women’s and anti-apartheid movements.
They include emerging and veteran
leaders, unsung heroes and internationally
renowned figures in the fields of politics,
business, education, philanthropy, and law
as well as arts and culture.
His quietly compelling images and the
oral history excerpts invite viewers into the
hearts and souls of these people. We see
them with their families, or engaged in the
struggle to improve conditions for their
“I try to give a position of power and
stature and belief and value to every one of
the people I photograph,” says West.
“Portraits of Purpose: Focusing on Social
Justice Leaders in Boston and the World”
exhibit curator Daniela Dimitrova ’16 intends
to create a space at Brandeis “in which the
visitors have a conversation with the works,
each other, and the narratives presented to
“When I finally had the opportunity
to shake Mandela’s hand,” says West, “I
was at a loss for words, barely getting out
a sentence of appreciation for his life and
work. But I sensed that words were not
needed. When he smiled and reached out
to shake my hand, it felt like his large and
strong hands swallowed mine in his.”
“Leadership for social justice is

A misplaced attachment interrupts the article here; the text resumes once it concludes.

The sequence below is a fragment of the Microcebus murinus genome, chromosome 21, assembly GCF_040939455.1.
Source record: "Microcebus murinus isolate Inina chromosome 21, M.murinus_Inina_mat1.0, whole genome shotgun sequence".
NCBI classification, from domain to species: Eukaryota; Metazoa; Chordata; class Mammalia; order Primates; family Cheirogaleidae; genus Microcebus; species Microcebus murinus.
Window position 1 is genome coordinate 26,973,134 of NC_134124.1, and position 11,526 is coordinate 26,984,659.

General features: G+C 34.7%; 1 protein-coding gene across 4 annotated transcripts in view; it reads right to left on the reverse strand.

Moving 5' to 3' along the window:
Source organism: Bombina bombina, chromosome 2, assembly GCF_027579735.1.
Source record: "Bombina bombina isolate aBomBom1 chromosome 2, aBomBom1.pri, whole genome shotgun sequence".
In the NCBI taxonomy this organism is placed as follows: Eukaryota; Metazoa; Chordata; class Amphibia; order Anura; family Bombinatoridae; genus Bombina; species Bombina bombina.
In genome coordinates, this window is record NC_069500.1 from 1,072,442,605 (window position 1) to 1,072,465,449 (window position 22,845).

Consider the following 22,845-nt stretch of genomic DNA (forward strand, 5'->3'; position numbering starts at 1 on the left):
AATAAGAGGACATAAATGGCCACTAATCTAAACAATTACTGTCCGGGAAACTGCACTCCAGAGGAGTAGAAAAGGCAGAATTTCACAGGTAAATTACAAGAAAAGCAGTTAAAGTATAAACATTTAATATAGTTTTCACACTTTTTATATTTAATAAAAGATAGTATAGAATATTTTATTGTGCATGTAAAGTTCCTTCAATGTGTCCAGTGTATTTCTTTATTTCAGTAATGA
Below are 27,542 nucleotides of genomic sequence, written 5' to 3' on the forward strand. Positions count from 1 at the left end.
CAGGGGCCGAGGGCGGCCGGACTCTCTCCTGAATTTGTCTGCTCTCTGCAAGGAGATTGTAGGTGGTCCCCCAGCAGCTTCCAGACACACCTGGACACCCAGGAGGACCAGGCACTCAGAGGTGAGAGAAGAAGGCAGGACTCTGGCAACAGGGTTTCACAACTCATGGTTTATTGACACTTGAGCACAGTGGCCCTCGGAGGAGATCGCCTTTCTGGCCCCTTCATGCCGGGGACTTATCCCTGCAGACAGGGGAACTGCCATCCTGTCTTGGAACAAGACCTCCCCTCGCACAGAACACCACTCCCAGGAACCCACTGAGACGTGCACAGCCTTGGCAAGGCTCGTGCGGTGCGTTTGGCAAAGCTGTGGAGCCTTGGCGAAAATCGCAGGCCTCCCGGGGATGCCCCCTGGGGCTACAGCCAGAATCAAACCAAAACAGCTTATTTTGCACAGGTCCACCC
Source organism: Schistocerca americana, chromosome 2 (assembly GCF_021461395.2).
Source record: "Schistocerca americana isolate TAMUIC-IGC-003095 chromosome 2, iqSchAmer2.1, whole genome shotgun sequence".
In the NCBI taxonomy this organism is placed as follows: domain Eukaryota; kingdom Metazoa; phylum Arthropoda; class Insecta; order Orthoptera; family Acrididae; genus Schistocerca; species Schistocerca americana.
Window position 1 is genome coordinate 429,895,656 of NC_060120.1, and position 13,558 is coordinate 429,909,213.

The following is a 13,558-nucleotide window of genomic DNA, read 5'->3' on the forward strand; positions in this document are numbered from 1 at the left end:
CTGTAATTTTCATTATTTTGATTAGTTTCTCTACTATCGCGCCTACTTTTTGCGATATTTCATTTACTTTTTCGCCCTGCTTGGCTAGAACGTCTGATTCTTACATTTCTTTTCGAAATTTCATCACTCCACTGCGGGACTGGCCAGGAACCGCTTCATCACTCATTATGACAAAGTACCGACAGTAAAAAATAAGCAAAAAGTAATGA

to be admired and respected, but not
romanticized,” West reflects. “In our desire
to celebrate Nelson Mandela’s life – an
iconic figure who triumphed over South
Africa’s brutal apartheid regime – people
will try to homogenize his views into
something everyone can support. Let us
always remember that despite his nearly
universal popularity, Mandela was a truth
seeker, and was first and foremost a political
activist and agitator who did not shy away
from controversy.”
West’s portrait of Nelson Mandela will be
part of the exhibition at Brandeis – especially
meaningful as Mandela’s grandsons, Kweku
Mandela-Amuah and Ndaba Mandela, are
the ’DEIS Impact keynote speakers.
Seeking Lives of Purpose: Events at Brandeis February 1-10
The exhibition of West’s work at the Slosberg Music Center Lobby at Brandeis
is part of “Seeking Lives of Purpose,” a series of events hosted by the Ethics
Center’s Program in Peacebuilding and the Arts, the Graduate Student
Association and students in Cindy Cohen’s course “Arts of Building Peace”
(PAX250), with support from several other campus organizations:
Students will bring the portraits to life through storytelling performances
that will pop up around campus. “We especially want to bring these stories
to communities on campus that rarely get involved with arts,” says Jen
Largaespada ’16, coordinator of this aspect of this event.
Activist, musician, educator and cultural worker Jane Wilburn Sapp will lead
a songwriting workshop in which participants will draw themes and inspiration
from the exhibit, and from their experiences and aspirations for social justice
Sapp will also offer a performance and presentation, “Ain’t You Got a Right
to the Tree of Life: Spirituality and the Quest for Justice in the African-American
Musical Tradition.”
A reception with both artists will be held in the Slosberg Music Center on